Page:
During the seed round of a business, a founder may struggle to obtain funding as during this phase the company may not have profits or revenue, making it very difficult to establish a reasonable valuation. This is where financing methods like SAFEs and convertible notes give startups a way to funding without a valuation or giving up equity in the initial stages of the company.

As a founder, you may be wondering how to choose between SAFE or convertible notes for your startup. Pre-SAFE (pre-money) notes are diluted by all funding and notes that occur before the maturity date. Post-SAFE (post-money) notes are only diluted by the funding round that triggers conversion. Pre-SAFE notes lead to less dilution for the founders and more dilution for the note holders while Post-SAFE notes lead to the opposite. Pre-SAFE notes are more difficult to calculate ownership when there are more investors and notes compared to Post-SAFE notes. In general, the reason to go with a note is a shorter time period to receive seed funding and lower associated cost, though the cost of a priced equity round has come down.

what are safe notes?

SAFE Notes (Simple Agreement for Future Equity) are agreements that allow for an investor to invest money in a company for future equity, usually when a triggering event occurs, rather than having a priced round with a valuation placed on the company at the time of investment. SAFE notes can have either a cap or discount but more commonly they will have both to calculate the equity of the note holder when there is a priced round (generally Series A which for simplicity I’ll use for the rest of the post). The note will convert to equity at the time of Series A investment and the note converts at the lower per share price at either the valuation cap or the discount rate applied to the Series A share price.

Pre-SAFE vs Post-SAFE

Where Pre-SAFE and Post-SAFE notes vary is when and how the equity conversion is calculated. Pre-SAFE notes were originally created by Y-Combinator in 2013 to replace convertible notes by simplifying things. There is no interest or set maturity date of a SAFE note. Equity conversion for Pre-SAFE notes are calculated based on the outstanding shares pre-money of the notes, while Post-SAFE notes equity conversion happens post money of all investments prior to the Series A investment. Additionally, there are pro-ratas. For pre-SAFE notes they were included in the note, where the investor could purchase additional shares at the following funding round at the new valued price up to their original pre-money ownership stake. Where the post-SAFE notes differ is the pro-rata is an optional side letter that takes place at the next funding round. I.e. Series B instead of Series A.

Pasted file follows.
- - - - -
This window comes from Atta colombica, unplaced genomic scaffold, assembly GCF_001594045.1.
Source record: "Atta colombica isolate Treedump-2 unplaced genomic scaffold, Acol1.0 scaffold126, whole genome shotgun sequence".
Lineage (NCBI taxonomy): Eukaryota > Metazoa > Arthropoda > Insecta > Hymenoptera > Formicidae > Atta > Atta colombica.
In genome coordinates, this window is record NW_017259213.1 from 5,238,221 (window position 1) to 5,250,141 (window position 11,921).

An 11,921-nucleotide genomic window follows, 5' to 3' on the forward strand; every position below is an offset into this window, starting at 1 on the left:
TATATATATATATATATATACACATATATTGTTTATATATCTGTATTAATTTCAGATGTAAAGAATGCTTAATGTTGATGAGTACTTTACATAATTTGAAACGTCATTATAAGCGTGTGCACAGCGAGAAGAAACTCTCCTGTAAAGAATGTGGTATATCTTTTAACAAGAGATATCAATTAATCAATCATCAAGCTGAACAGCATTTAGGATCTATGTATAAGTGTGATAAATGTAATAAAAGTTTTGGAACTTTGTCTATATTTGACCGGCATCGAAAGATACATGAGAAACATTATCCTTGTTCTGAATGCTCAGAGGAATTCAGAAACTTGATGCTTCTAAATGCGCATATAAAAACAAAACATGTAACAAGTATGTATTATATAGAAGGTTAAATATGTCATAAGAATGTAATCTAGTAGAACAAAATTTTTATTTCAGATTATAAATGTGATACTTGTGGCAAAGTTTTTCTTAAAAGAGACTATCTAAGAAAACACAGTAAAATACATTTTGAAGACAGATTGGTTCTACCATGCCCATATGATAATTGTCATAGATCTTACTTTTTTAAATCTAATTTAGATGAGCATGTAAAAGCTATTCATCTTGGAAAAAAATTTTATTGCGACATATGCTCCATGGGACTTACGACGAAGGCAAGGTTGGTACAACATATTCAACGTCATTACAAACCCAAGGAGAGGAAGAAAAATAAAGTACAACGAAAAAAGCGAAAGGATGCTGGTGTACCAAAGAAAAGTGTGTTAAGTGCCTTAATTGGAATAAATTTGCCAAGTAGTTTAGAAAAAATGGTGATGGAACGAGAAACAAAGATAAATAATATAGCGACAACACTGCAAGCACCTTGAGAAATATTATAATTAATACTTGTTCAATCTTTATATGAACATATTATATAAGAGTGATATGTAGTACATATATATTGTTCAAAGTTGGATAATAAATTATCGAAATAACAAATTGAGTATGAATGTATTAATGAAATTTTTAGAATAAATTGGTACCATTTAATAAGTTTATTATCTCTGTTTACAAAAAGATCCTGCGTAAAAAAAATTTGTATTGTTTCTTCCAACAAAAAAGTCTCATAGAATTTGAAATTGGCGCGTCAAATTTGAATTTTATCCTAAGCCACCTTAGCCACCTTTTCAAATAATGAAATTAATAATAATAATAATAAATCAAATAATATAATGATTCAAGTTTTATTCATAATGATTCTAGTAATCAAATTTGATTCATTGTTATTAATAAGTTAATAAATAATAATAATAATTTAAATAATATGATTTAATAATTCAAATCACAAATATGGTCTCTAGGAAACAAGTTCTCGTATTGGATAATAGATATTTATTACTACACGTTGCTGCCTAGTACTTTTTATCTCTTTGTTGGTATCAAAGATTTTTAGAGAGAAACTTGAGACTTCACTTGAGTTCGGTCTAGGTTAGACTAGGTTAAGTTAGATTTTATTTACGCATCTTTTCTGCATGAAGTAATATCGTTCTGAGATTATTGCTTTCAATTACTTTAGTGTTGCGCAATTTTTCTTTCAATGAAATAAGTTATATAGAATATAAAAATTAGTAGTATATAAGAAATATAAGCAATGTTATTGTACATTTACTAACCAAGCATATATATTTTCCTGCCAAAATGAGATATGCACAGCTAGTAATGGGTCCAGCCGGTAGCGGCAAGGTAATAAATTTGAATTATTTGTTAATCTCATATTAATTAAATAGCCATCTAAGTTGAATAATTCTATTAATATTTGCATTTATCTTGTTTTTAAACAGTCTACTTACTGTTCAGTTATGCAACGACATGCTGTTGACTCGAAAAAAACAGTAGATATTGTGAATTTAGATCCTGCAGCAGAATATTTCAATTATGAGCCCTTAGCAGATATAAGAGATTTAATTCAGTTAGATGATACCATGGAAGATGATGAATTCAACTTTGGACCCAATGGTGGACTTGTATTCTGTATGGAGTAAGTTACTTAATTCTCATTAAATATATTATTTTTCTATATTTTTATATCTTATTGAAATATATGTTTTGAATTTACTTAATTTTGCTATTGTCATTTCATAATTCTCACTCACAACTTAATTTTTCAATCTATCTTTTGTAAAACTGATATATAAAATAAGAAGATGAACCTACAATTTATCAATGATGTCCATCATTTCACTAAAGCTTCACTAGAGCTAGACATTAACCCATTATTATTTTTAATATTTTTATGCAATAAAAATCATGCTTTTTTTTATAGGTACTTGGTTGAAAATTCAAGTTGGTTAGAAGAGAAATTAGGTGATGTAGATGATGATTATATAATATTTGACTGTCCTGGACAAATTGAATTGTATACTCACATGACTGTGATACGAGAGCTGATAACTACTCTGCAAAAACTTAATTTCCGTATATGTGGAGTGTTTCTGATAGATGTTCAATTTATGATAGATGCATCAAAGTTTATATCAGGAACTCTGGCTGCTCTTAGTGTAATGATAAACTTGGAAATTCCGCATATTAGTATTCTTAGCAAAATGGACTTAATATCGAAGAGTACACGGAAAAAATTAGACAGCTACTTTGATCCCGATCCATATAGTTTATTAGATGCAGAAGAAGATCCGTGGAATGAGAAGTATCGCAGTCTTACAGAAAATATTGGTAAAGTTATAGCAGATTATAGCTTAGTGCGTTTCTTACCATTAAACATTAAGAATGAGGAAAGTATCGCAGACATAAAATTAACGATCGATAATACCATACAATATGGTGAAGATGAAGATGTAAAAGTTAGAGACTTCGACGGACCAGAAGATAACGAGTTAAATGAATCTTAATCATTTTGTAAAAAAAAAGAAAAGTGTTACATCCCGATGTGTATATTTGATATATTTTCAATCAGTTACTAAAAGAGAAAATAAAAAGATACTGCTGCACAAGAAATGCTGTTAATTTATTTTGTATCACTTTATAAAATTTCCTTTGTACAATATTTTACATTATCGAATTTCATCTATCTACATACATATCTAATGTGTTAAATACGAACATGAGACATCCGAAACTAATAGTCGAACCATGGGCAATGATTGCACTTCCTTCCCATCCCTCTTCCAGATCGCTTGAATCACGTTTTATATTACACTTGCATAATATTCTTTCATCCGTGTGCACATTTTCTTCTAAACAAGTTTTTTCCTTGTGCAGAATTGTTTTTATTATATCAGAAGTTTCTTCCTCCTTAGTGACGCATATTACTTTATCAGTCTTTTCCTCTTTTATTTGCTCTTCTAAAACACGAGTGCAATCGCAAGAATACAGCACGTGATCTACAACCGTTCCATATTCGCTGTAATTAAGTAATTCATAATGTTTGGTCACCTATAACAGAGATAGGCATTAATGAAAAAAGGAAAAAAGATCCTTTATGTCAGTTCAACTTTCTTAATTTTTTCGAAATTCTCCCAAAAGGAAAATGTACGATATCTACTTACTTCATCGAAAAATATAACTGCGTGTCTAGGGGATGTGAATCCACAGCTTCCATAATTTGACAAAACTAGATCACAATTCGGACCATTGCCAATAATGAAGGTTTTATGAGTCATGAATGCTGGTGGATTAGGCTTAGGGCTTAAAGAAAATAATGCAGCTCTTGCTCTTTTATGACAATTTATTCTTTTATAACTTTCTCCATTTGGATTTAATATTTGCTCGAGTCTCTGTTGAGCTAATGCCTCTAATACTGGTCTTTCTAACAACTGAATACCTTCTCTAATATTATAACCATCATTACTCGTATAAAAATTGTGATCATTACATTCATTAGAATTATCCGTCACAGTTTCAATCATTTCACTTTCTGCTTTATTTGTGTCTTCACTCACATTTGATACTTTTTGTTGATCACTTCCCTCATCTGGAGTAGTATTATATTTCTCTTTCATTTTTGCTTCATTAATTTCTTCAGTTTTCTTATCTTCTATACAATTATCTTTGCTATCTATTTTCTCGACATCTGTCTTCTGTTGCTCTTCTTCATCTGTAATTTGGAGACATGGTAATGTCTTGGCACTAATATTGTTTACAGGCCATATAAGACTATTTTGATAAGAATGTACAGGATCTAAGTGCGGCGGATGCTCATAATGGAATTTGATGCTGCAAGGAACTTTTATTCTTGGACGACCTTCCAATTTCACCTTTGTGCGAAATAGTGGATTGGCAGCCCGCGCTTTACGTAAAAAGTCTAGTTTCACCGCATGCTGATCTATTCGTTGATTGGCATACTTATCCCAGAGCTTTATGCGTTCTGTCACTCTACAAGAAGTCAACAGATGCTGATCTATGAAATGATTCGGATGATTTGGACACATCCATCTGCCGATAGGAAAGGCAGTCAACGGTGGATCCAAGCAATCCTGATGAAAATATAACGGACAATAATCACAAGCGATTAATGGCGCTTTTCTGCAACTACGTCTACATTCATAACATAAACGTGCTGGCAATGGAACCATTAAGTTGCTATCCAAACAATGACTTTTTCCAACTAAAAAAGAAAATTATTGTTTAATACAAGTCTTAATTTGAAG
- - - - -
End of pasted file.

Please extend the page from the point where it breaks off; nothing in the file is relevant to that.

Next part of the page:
What are convertible notes?

Convertible Notes are a debt instrument that convert into equity at either a qualifying event or at the maturity date. In short, they are loan agreements that accrue interest and convert into equity after a maturity date or triggering event. the company has the option to pay off the convertible debt with equity after a conversion event. Their conversion is pre-money so they will be diluted by other notes and other funding pre-Series A. Though it is rare for a convertible note to be repaid at the maturity date and are generally extended.

Pre-SAFE Note


Faster and generally cheaper to get funding than a priced round, pre-valuation funding means multiple notes will dilute each other and therefore less dilution for founders.

You won’t have any debt on your balance sheet.

Tend to be simpler to agree and negotiate because they don’t involve maturity dates and interest terms.


Can be difficult to calculate how much dilution there will be, especially if there are multiple notes and at different caps and discounts.

Can potentially lead to large percentages of the company effectively given away in advance of future funding rounds.

Generally more risky to investors as it is not a debt instrument and carries no interest.



Faster and generally cheaper to get funding than a priced round, dilution is the easiest to calculate of all the notes.


Post-valuation funding leads to greater dilution for founders since multiple notes won’t dilute each other only the founders and existing common stock.

Convertible Note


Doesn’t automatically convert at the next priced round, pre-valuation funding.

Generally less risky, meaning easier to find willing investors.


The interest on the note leads to more dilution.

Conversion events are more complex.



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